The dream for England is over, just as the sun sets on Battersea Park.
Under a cloud of disappointment, England fans who’ve been glued to the big screen for 90 minutes file home, swigging the last of their beers.
It’s been quite a night.
There were England shirts, men in suits, well-behaved dogs, women with St George’s flags painted on their faces and the occasional American.
When Christen Press scored the opening goal, you saw just how outnumbered the US was at the gathering in the park – only five people got to their feet, arms aloft, cheering on their countrywomen.
England’s fans stayed seated on their picnic rugs and deckchairs – a gulp and a glance across at a friend.
But when Ellen White fired in England’s first, the crowd were on their feet – screaming, cheering and hugging one another.
The warm night, filled with expectation and hope, was a reminder of last summer’s men’s World Cup for many.
Ben Bezuidenhoit, a student from Essex, wrapped in his England flag recycled from last year, has been enjoying England’s success.
“The men scrape through on penalties but the women are smashing it,” he says.
Alice Delaney, a 24-year-old researcher from Lincoln, agrees.
“When you watch the men play, you expect them to lose. When the women play you feel nervous because you know they could win.”
There was a bigger take-up in Alice’s work sweepstake for this World Cup, than for last year’s. “It’s probably because we’ve been going on about it so much,” she jokes.
But people are divided about whether World Cup fever really has gripped the country.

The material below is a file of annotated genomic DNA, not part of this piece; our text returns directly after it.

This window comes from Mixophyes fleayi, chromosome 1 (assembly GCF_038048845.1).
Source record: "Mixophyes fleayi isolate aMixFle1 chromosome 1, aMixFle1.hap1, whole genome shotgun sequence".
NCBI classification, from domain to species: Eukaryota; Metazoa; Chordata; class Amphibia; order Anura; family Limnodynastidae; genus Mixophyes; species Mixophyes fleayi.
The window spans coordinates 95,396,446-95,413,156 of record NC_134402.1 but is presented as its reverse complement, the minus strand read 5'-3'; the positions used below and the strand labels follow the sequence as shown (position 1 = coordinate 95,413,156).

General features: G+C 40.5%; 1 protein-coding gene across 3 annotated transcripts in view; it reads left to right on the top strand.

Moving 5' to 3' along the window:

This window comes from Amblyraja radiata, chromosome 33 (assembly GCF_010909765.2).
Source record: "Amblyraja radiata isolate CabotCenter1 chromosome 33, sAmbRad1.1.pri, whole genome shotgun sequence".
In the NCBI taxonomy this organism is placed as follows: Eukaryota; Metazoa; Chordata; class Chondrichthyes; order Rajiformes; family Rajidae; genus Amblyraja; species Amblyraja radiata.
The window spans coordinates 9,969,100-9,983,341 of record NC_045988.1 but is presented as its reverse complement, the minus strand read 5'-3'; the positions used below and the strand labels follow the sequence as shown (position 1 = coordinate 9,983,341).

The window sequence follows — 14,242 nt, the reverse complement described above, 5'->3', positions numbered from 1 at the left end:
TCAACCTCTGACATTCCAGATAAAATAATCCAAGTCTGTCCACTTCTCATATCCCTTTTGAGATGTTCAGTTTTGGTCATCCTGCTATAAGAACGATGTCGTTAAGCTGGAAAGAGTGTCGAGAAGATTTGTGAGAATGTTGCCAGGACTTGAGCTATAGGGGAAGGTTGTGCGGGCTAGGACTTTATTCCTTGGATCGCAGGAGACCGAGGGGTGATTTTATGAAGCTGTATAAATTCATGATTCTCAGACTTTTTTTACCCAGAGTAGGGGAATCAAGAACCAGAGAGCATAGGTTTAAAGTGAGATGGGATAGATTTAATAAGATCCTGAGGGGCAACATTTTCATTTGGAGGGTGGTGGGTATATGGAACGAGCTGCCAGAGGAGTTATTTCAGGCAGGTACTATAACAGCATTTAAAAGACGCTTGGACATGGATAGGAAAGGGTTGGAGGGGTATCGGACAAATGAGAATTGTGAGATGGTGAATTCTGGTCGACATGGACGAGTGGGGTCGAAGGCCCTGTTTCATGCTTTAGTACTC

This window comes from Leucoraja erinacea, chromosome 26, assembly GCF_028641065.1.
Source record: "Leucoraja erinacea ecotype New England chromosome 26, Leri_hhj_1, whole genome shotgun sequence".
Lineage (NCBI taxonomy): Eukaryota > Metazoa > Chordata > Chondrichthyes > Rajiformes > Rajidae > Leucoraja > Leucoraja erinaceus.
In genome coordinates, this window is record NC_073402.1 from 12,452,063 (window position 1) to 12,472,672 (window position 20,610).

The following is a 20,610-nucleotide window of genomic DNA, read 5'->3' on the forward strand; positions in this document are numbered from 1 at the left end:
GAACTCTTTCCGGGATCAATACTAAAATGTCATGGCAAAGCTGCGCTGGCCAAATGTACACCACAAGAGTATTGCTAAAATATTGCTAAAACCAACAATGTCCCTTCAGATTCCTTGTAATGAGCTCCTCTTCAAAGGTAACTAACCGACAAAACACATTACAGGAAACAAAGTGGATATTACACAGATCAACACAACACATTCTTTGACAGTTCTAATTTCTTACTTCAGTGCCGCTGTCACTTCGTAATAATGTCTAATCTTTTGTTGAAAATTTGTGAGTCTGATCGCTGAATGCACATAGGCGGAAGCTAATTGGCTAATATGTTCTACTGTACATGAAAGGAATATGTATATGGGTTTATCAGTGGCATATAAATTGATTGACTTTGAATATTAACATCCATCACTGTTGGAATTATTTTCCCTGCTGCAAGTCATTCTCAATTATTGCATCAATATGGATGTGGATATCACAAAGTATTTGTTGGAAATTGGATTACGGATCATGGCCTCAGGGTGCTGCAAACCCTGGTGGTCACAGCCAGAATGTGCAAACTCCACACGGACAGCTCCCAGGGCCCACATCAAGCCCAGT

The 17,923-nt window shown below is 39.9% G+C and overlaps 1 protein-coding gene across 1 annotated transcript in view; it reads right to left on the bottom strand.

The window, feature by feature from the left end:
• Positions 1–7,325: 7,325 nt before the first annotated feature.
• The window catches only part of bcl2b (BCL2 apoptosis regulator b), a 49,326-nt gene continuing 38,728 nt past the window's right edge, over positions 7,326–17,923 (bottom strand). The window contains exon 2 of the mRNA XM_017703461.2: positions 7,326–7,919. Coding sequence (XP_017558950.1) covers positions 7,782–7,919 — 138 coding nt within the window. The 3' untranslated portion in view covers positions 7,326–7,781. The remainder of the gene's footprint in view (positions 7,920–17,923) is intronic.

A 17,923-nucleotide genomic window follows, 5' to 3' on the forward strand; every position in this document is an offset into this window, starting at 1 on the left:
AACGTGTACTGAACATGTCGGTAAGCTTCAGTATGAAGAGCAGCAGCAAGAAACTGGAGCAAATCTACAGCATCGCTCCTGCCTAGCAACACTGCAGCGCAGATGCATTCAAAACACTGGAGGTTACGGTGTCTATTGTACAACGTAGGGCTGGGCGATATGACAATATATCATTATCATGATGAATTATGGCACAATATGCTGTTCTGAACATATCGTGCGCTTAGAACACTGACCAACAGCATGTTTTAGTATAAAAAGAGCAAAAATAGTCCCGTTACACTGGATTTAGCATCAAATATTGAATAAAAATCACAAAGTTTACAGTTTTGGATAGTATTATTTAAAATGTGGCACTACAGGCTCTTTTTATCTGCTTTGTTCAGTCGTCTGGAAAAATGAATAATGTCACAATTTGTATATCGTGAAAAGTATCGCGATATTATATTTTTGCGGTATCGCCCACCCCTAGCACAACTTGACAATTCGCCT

Juliet Coutts, another UCL student, is not convinced. “It feels like it’s been whipped up by the media,” she says.
But Mr Bezuidenhoit says news of England’s success had made a welcome break from all the political stories and the “B-word” that’s dominated news headlines for so long.
When the US’s Alex Morgan clinches another, Connor Netter, 20, who’s on an eight-week internship from Los Angeles, is feeling confident.
“I like our chances,” he says, grinning from ear to ear.
He’s got caught up in the fans’ passion for the game. Back home, he’s more into American football and basketball – and definitely not men’s football.
“Men in the US are so bad. The women’s team are killing the men in terms of support,” he added.
“There’s a lot of interest in the women’s game back home – people are definitely respecting the game more and there’s a real hype.”
When the final whistle blows, there’s a smattering of applause.
“Come on, Sweden,” shouts one lone voice. The team will take on the Netherlands in less than 24 hours for a place to play the US in the final on Sunday.
Mr Netter and his friends from Ohio State University are very happy.
As expected? “You’ve got to be confident,” he says, still grinning.